“Inside every bent stick there is a bow, and in the wake of every arrow’s passing there lies a story.”
Brian J. Sorrels has published three archery books available on Amazon and is a long-time contributor to Traditional Bowhunter magazine. Despite that, I had never heard of him before I blindly picked up Guide to the Longbow. I’m glad that I did, however, and I’ve already applied some of what I learned within to good results.
The Tennessee Classic is an annual pilgrimage for many bowyers, knappers, and traditional archers throughout the southeastern and midwestern United States (and even some beyond). Every year hundreds of archers gather with their families in a valley near Clarksville, Tennessee and camp out, craft gear, and lose arrows in thick vegetation beyond tricky 3D targets. The actual 3D shoot, organized by the Twin Oaks Bowhunters, takes place on a Saturday and Sunday in April of May. Many arrive up to a week in advance, however, just to enjoy good company amidst amazing scenery.
This year marked the 20th annual gathering and was incredible as always, with record attendance despite heavy rains that soaked the course for two days straight before the shoot.
Thanks to the Twin Oaks Bowhunters for all their hard work setting up such a great event!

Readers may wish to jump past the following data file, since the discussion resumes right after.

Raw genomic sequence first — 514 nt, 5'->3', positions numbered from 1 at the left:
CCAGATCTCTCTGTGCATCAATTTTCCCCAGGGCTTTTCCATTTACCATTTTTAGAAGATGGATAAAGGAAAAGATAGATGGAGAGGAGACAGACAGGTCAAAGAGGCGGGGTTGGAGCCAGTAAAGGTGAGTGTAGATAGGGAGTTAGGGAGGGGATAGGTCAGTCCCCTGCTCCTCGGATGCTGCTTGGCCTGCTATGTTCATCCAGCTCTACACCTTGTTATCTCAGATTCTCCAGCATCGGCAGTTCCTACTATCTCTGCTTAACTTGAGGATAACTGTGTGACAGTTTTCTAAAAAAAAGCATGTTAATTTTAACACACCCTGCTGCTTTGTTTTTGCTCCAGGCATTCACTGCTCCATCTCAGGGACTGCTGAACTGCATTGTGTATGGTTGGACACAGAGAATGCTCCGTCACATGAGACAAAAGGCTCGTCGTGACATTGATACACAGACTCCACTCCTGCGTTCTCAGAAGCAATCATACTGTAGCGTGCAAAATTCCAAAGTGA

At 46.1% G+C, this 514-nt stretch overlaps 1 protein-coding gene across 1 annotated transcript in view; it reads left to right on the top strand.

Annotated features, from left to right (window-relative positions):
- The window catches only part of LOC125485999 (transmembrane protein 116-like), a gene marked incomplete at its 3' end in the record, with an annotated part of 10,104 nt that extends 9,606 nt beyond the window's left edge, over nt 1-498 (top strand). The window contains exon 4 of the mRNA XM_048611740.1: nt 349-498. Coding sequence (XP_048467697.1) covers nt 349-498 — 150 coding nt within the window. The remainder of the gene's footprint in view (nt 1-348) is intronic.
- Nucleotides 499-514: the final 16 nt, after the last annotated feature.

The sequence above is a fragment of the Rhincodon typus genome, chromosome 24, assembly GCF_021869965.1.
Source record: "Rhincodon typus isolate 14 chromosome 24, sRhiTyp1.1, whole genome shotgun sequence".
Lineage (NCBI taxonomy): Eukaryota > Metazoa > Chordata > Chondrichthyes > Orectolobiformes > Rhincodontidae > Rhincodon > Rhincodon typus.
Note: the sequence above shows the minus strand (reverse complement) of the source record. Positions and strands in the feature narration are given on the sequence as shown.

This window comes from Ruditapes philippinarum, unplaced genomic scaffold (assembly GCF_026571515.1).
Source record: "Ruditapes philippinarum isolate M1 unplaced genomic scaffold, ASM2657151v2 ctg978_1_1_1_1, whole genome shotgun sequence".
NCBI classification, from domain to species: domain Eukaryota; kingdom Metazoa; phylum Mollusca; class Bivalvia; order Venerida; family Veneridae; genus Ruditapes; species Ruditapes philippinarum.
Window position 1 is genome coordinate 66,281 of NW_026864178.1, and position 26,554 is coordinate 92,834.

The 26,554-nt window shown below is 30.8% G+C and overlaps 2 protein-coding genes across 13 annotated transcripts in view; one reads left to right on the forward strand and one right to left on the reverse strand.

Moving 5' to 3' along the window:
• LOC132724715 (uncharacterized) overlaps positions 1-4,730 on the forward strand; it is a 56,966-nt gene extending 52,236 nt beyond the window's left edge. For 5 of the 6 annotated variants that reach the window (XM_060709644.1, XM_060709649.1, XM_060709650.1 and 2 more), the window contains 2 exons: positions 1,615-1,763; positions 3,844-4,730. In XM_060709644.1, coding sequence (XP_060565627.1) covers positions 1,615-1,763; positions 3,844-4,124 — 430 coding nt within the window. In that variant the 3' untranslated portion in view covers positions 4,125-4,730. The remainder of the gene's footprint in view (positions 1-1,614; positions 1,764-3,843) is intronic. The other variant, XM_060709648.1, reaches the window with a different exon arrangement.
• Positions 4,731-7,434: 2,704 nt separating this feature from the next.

Tipping an arrow with a spent .38 cartridge is an old trick. It’s a cheap way to blunt your arrows for hunting small game. Some even put nails through the cartridge after it’s glued to the arrow to keep the arrow from burrowing when stump shooting.
Tools needed for tipping an arrow with a .38 cartridge: arrow shaft, lighter, hot glue, the cartridge, some pliers, and a cold one in your favorite koozie.
Not long ago I broke a judo off my stumping arrow and was lucky enough to capture it in slow-motion:
Flu-flu arrows have broad feathers intended to slow the arrow after a short flight, usually around 40 yards. The feathers stand high off the shaft and flatten just after the arrow is loosed and it has its highest velocity. After dropping below a certain velocity threshold the feathers stand back up and provide a sudden increase in drag, bringing the arrow to a halt. The idea is that you can shoot into trees at squirrels or birds and your expensive (or labor-intensive) arrow won’t fly into the unfathomable depths of forest. People also often tip these arrows with blunt heads to keep them from burrowing into the ground or penetrating deep into impromptu targets when roving.
But why the funny name?